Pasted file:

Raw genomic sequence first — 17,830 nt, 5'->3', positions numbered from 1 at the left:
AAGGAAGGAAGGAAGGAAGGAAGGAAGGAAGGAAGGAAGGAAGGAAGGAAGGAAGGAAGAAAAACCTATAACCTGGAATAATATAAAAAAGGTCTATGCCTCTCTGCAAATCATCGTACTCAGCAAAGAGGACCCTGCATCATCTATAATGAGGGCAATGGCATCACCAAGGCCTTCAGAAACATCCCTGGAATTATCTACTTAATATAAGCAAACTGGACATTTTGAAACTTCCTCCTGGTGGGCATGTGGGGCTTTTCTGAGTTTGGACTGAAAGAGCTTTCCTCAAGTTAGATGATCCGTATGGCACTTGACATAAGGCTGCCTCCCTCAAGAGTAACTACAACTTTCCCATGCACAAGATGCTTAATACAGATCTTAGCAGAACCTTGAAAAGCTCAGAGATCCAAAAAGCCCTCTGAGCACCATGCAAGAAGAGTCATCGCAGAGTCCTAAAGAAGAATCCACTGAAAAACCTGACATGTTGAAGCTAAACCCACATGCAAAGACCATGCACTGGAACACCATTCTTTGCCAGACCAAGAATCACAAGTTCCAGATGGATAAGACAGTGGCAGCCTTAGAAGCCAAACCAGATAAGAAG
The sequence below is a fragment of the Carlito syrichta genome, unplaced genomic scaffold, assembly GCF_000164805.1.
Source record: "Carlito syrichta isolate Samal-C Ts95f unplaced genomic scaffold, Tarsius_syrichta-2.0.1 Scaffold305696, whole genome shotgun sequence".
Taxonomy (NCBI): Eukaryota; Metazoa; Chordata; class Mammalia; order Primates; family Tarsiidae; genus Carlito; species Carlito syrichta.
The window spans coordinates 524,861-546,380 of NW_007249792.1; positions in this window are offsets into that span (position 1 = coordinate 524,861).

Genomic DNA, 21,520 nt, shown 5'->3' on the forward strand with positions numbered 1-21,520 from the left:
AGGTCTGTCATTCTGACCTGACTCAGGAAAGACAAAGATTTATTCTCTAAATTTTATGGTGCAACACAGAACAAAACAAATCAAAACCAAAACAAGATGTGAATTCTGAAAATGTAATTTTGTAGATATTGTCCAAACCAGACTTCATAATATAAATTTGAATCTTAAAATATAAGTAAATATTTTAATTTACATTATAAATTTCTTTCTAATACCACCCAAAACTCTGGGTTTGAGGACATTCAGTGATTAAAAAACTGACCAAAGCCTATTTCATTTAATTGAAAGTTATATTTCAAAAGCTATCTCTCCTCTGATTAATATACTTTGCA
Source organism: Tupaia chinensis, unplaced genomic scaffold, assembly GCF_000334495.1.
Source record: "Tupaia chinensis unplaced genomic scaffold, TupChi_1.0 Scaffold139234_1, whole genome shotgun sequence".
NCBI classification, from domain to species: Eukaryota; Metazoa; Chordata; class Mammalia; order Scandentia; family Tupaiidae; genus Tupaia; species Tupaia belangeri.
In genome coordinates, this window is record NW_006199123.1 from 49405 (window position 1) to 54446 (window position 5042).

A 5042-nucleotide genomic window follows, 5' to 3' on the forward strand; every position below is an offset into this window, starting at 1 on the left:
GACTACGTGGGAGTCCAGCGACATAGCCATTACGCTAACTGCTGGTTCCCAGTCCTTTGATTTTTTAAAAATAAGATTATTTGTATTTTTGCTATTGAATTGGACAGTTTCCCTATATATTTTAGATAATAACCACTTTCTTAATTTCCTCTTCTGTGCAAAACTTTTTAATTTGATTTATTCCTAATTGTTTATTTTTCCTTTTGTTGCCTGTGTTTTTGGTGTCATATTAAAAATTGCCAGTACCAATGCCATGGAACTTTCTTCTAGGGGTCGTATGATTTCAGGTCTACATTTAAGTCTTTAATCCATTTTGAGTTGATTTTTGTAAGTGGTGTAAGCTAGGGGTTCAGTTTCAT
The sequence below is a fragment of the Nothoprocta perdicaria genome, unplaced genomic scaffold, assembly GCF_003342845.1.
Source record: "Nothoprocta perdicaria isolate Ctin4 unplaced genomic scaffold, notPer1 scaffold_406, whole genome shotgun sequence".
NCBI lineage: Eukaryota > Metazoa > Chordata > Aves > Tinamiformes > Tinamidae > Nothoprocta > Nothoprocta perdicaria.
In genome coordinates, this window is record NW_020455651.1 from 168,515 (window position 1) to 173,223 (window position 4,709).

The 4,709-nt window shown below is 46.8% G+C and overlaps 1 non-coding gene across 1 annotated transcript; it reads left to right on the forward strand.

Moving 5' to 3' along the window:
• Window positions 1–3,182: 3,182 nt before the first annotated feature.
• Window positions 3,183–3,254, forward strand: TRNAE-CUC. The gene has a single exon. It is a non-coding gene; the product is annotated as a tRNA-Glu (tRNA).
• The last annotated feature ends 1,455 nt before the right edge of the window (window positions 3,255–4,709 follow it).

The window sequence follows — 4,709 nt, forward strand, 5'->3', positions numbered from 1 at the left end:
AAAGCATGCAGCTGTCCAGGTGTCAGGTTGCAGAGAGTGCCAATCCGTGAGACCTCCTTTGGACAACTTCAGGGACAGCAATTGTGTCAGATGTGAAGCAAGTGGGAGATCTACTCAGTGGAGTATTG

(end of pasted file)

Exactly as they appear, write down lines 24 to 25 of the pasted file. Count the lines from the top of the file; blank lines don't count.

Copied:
The window sequence follows — 4,709 nt, forward strand, 5'->3', positions numbered from 1 at the left end:
AAAGCATGCAGCTGTCCAGGTGTCAGGTTGCAGAGAGTGCCAATCCGTGAGACCTCCTTTGGACAACTTCAGGGACAGCAATTGTGTCAGATGTGAAGCAAGTGGGAGATCTACTCAGTGGAGTATTG